Denver Broncos vs. Seattle Seahawks, Feb. 2, 2014

Broncos’ Record-Setting Offense Super Enough to Beat Seahawks

For the first time in 23 years, the Super Bowl will feature the NFL's best offense versus the best defense

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    NEWSLETTERS

    TK
    AP
    Peyton Manning's record-setting season can end by becoming the first starting quarterback to lead two different teams to Super Bowl victories.

     

    The Denver Broncos offense wasn’t just good this season – it was historic.
    Denver set an NFL record by scoring 603 points, while quarterback Peyton Manning’s 5,477 passing yards and 55 touchdowns were the most in league history.
    Manning can also add his name to the record books with a win on Sunday by becoming the first starting quarterback to lead two different teams to a Super Bowl championship.
    Standing in the way of Manning and the Broncos this weekend happens to be the Seattle Seahawks, who led the NFL in defense during the regular season.
    You have to go back 23 years for the last time the Super Bowl featured the NFL’s top-ranked offense versus the top-ranked defense, when the New York Giants defeated the Buffalo Bills 20-19 in Super Bowl XXV.
    On that day, the better defense won. But Scott Norwood’s missed field goal in the final seconds would’ve given the edge to the Bills had it not gone just wide to the right of the upright.
    If Sunday’s contest were to come down to a game-winning field goal yet again, the Broncos should feel confident as Matt Prater made the highest percentage of field goals of any kicker this season.
    Also working in Denver’s favor will be the weather.
    For all the talk about what a mistake it was to play the Super Bowl outdoors in New Jersey in the middle of the winter, precipitation or cold weather likely won’t be a concern at all.
    It might not be 80 degrees at MetLife Stadium like it will be in Miami on Sunday, though cloudy skies and a temperature expected to be in the 30’s by game time will have no effect whatsoever on Denver’s ability to throw the football.
    And if the Broncos are going to win this game, they’re going to need to throw the football.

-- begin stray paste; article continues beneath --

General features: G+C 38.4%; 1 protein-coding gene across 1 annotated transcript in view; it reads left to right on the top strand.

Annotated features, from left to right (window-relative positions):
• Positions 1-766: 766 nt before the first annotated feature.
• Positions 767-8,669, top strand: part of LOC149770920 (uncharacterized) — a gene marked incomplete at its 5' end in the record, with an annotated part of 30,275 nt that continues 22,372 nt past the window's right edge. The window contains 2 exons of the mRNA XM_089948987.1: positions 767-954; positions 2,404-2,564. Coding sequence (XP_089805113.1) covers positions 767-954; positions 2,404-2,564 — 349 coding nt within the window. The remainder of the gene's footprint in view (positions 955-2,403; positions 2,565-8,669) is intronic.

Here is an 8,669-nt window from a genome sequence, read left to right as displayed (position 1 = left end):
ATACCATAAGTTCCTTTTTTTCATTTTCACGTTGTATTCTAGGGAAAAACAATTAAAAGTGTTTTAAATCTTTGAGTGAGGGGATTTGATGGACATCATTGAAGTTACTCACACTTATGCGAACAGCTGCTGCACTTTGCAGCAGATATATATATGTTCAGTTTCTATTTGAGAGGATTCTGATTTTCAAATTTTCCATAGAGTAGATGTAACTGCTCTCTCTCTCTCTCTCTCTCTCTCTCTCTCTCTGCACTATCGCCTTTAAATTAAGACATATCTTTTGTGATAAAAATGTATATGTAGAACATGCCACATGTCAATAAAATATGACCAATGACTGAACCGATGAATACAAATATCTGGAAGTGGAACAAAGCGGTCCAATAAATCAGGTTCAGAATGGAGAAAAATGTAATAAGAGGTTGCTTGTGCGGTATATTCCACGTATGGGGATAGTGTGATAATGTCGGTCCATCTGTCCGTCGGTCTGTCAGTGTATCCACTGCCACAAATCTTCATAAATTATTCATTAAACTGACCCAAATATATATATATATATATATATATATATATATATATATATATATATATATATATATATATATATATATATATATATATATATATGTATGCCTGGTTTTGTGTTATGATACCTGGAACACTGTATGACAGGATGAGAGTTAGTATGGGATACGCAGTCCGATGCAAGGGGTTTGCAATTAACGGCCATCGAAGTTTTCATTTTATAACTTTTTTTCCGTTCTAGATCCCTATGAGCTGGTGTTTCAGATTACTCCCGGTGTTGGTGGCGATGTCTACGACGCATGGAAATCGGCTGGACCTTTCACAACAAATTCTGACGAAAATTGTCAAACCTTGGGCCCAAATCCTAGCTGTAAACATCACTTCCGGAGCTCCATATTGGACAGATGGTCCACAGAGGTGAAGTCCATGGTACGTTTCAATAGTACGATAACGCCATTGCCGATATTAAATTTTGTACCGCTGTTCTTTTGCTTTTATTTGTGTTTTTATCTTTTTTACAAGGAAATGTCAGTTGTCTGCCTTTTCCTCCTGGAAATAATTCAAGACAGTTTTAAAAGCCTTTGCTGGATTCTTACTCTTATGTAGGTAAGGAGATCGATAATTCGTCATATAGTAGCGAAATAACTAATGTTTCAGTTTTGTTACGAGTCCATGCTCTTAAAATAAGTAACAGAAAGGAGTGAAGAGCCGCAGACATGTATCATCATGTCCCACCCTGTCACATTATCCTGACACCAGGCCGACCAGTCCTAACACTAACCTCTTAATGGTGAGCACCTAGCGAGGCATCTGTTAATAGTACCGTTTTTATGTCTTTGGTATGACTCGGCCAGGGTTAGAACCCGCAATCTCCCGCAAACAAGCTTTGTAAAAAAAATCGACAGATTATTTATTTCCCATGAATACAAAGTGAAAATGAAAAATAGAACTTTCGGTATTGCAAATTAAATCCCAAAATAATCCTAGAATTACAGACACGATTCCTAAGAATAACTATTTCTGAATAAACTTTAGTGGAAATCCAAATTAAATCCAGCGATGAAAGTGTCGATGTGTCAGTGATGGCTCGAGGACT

Wide receiver Demaryius Thomas is Manning’s primary target, although Denver has a variety of weapons to work with.
    Thomas, along with tight end Julius Thomas, and receivers Eric Decker and Wes Welker, all finished the year with more than 10 touchdown receptions.
    The Seahawks have a terrific defensive backfield – featuring arguably the best cornerback in the league, Richard Sherman – which may make things a lot more difficult for the Broncos. But given two weeks to prepare, it’s likely Manning will have a solid plan to counter Seattle’s press coverage.
    Seattle might be able to take away the deep game, yet Manning and company should feel plenty comfortable with shorter passes and going over the middle.
    Running back Knowshon Moreno, a New Jersey native, finished fifth this season in yards from scrimmage, and is more than capable to carry the workload if Denver needs a more balanced approach on offense.
    The Seahawks are strong up front, however Moreno will be able to chip away and get a few yards when necessary behind a solid offensive line.
    Denver’s offensive line was particularly good at protecting Manning, as he was sacked fewer times than any other starting quarterback in the league.
    The Broncos have all the tools needed on offense to win this game. While their defense isn’t as strong, it’s good enough to stop Seattle.
    The Seahawks are a run-heavy team and the Broncos allowed the fourth-fewest yards per run this year.
    Marshawn Lynch ranked second during the regular season in carries and sixth in rushing yards. But when it comes to yards per attempt, he actually trails Moreno by the slightest of margins.
    In other words, Lynch is good, yet somewhat overrated.
    That doesn’t mean Seattle can’t hurt you in other ways though.
    The Broncos do have a tendency to give up the occasional big passing play and Russell Wilson is one of the best young quarterbacks in the NFL -- and Wilson will finally have the dynamic Percy Harvin at his disposal.
    Harvin is healthy, for now, and could throw a wrench into things defensively for the Broncos. Harvin lines up at multiple positions and his versatility makes him difficult to prepare for.
    One area where Harvin can really excel this weekend is returning kicks. Denver ranked last in yards allowed per kickoff return and his speed can lead to six points in a heartbeat.
    Unfortunately, given Harvin’s history with concussions and other ailments, he’s always just as close to leaving the game as he is to winning it.
    The Seahawks have other threats in Golden Tate and Doug Baldwin, so Broncos cornerbacks Champ Bailey and Dominique Rodgers-Cromartie will have their work cut out for them.
    With all the talk of just how good Seattle’s “Legion of Boom” secondary is, and retirement rumors circulating for both Bailey and Rodgers-Cromartie, there’s extra motivation to step their game up.
    Then again, winning their first Super Bowl ring should be motivation enough for the two of them.
    No Super Bowl has ever gone to overtime, but with two teams as evenly matched as the Broncos and Seahawks, it certainly seems like there’s a realistic chance this game could be the first.
    Whether it takes 60 minutes or additional time is needed at the end of regulation, Denver’s offense is built to handle whatever defensive schemes are thrown at them.
    Manning and his teammates have accomplished so much this season, and it only seems fitting that they end the year by hoisting the Lombardi Trophy as an exclamation point.

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